Contributor’s Marginalia: Hannah Sanghee Park on “Downdraft” by Carol Light
Reading Carol Light’s marvelous “Downdraft” puts many good words in mind, but loom seems most apropos. Here is one controlled by both the measured foot and the careful hand. The line-by-line time-lapse of a tapestry narrative: the deft weft, the warp’s wrap, each line precise in itself but the sum of it being the awe of it. This the first metamorphosis. Then the second: the creation would green the eyes of the gray-eyed one. And the third: we can expect Light to S.O.S from her new spinneret.
It was precision that defined Arachne: her impeccable craft, her hit too close to Olympian home. Everything biotic in Light’s poem has deliberation—she has created a world of specificity, imbued vibrancy in things both animal and vegetable, every motion now seen with an emotion.
The poem opens, or declares: “The deer dislike the lavender and heather.” This is followed by “a buck browses/ the youngest of the apple trees.” Later, a crow “plucks lumps of pumpkin from the compost bin.” Everything from a seed: resistant and/or irresistible. Everything that comes to feed: beggars, maybe, but definitely choosy. The specificity of Light’s eye gives the poem its vitality.
Comparatively, the vegetables are more animalistic and the animals more vegetative. We have the defensive mode of the “thrashed sapling”, and a fig doing its prelapsarian job: “swabs bedroom windows with its splashy leaves.” I love this line with all I have. The mistake would be in thinking this poem was a mere lovely observation—it is the bedroom windows that get the fig-leaf treatment. The deer will not eat the lavender. The fig works to promote prudishness. Truth or time-tested, Light knows the whys. Her gift is letting us experience it in an understated way.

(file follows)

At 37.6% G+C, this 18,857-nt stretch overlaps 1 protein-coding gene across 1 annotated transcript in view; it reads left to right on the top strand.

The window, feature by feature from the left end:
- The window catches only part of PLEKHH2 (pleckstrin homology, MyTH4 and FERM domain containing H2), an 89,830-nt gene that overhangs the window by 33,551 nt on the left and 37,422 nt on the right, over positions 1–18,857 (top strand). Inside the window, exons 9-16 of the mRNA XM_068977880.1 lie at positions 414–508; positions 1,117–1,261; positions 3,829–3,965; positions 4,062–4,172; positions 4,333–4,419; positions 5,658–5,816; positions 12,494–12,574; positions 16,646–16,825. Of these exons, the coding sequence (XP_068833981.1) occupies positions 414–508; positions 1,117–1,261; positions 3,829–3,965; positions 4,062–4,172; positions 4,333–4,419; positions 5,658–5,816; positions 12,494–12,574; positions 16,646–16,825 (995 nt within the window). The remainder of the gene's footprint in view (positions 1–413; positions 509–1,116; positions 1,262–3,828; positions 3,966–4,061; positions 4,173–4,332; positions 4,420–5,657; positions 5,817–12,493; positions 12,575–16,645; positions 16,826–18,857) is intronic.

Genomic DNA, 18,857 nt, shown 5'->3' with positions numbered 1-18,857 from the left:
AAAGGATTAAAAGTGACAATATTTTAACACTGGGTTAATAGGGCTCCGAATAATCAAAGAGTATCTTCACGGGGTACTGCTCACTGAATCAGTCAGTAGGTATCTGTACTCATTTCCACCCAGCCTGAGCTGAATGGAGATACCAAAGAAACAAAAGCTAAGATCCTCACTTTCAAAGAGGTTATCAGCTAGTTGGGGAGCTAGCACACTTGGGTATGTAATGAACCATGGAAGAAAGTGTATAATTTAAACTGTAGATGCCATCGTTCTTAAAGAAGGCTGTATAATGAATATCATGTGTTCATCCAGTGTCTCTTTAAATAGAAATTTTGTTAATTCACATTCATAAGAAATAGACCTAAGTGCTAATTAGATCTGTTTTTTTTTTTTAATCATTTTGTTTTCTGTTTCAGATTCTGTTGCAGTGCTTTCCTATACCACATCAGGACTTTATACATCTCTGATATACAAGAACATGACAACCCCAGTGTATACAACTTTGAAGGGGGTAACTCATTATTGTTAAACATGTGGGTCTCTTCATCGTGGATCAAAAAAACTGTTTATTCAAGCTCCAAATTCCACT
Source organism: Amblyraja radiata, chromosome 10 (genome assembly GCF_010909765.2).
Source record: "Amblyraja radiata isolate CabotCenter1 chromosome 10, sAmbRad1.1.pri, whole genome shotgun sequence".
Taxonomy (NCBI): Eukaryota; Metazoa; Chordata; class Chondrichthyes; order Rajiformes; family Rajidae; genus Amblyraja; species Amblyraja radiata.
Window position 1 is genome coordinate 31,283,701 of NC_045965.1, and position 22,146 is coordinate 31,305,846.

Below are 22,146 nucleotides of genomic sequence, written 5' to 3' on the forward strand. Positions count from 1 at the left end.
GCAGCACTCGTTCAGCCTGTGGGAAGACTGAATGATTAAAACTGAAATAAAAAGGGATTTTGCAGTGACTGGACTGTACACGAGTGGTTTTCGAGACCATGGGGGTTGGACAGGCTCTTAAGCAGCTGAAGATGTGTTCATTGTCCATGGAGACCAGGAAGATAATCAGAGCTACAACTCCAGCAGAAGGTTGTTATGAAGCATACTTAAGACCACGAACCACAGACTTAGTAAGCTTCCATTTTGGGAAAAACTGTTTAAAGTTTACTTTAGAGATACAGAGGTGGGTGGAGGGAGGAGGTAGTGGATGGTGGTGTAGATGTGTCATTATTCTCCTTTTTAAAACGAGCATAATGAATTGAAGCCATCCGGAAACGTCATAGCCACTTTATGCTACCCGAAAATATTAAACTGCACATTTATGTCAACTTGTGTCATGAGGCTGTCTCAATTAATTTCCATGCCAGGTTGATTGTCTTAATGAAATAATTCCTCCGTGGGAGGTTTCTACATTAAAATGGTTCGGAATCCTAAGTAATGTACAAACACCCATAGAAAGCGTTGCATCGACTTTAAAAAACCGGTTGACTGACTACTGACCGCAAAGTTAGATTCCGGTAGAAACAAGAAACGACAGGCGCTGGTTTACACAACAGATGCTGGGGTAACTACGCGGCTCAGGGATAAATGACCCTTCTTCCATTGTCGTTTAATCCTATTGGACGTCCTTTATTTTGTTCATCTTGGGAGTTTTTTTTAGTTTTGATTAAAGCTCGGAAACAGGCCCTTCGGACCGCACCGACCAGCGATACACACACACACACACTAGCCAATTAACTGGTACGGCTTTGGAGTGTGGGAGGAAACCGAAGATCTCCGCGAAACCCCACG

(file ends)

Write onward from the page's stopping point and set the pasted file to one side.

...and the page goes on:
Then we have these scrappy poppies, hackles raised: they “bristle and clench”, their colors indecent. Though they are not the focal point of the poem, I would place these poppies in the Poetic Poppies Pantheon, something I just invented, with the two others: H.D.’s Sea Poppies, with their “fire upon leaf”, Plath’s monthly poppies (July, October) with their mouths, skirts, and flames. Light’s are similarly brassy and sassy, stubborn in hue and rooting. They rightfully “hector” those prim and proper roses. O Rose, thou art sick but we don’t care.
“WITH A RASPING HUM, AND A HUM”
Light’s linguistic and sonic patterns are admirable and masterful, the internal rhymes sung and snug. The slightly ominous quality is furthered by the ebb and flow of sibilance—at its peak in the seemingly most innocuous scene. The poem hisses: it is, after all, under pressure. Or is it the steam and draft: cooling, warming, or warning? In the same way you can alter the temperature of air you breathe out by speed and a pursed or open mouth, Light has grouped vowel sounds for maximum effect to make the words do what they say. This poem would make the oral tradition proud; “Downdraft” needs to be read and heard, every word and sound calling and recalling the ones before and after it. It is impossible to recite it without feeling joy.
TRANSITIONS AND MULTIPLICITIES
It is November in the poem but October, and other milder months, can’t seem to accept it. Leftover Halloween stand-bys (crow, pumpkin) are prominent. Everything possesses the fight over flight instinct.
Light’s smart subtlety never fails to amaze me: every utterance is pleasant on the surface but deep and layered underneath. The multiplicity and depth that is so present in the other characters are in the actions of the narrator. “I dry my boots beside the fire. I set/ my tea to steep on the ledge.” An act of heating something cold followed by an act of cooling something hot. Implied: boots lightening, tea darkening. “I survey the possibilities.”
Q: Can I process this in the comfort of being indoors?
A: Sleeping dog, “Warm as toast and snug, / smug as some tweedy squire”
WIND (tin can down the house): “fipple and chiff” “A gust pipes” (as life), “a down-draft/ puffs once” (extinguished).
OMEN: “Crow and pumpkin: yet to come.”
There is unease in the poem’s ease. The wind’s onomatopoeia as preface. What of these Halloween rejects? It brings to mind the pumpkin head, hurled by the Headless Horseman, the superstitions surrounding a bird entering a house. And here the final loom—looming. The poem ends on this just as we get comfortable, if we ever were. Winter and omens up ahead, considerable and hulking.
I think: the determined nature of nature determined to arrive.
Or to quote my favorite doctor Ian Malcolm: “I’m simply saying that life, uh…finds a way.”
Or to quote the skillful spinner herself: “Who’s never been/ the thrashed sapling or brazen bud,/ all thin dignity determined to arrive?”
Perhaps less Arachne and more Clotho, then, in her execution and creation: Light seems one step ahead of the gods, and above reproach.
—Hannah Sanghee Park
Hannah Sanghee Park is currently a fellow at the MacDowell Colony. Her poem, “Bang,” appeared with Carol Light’s “Downdraft” in 32 Poems 10.2.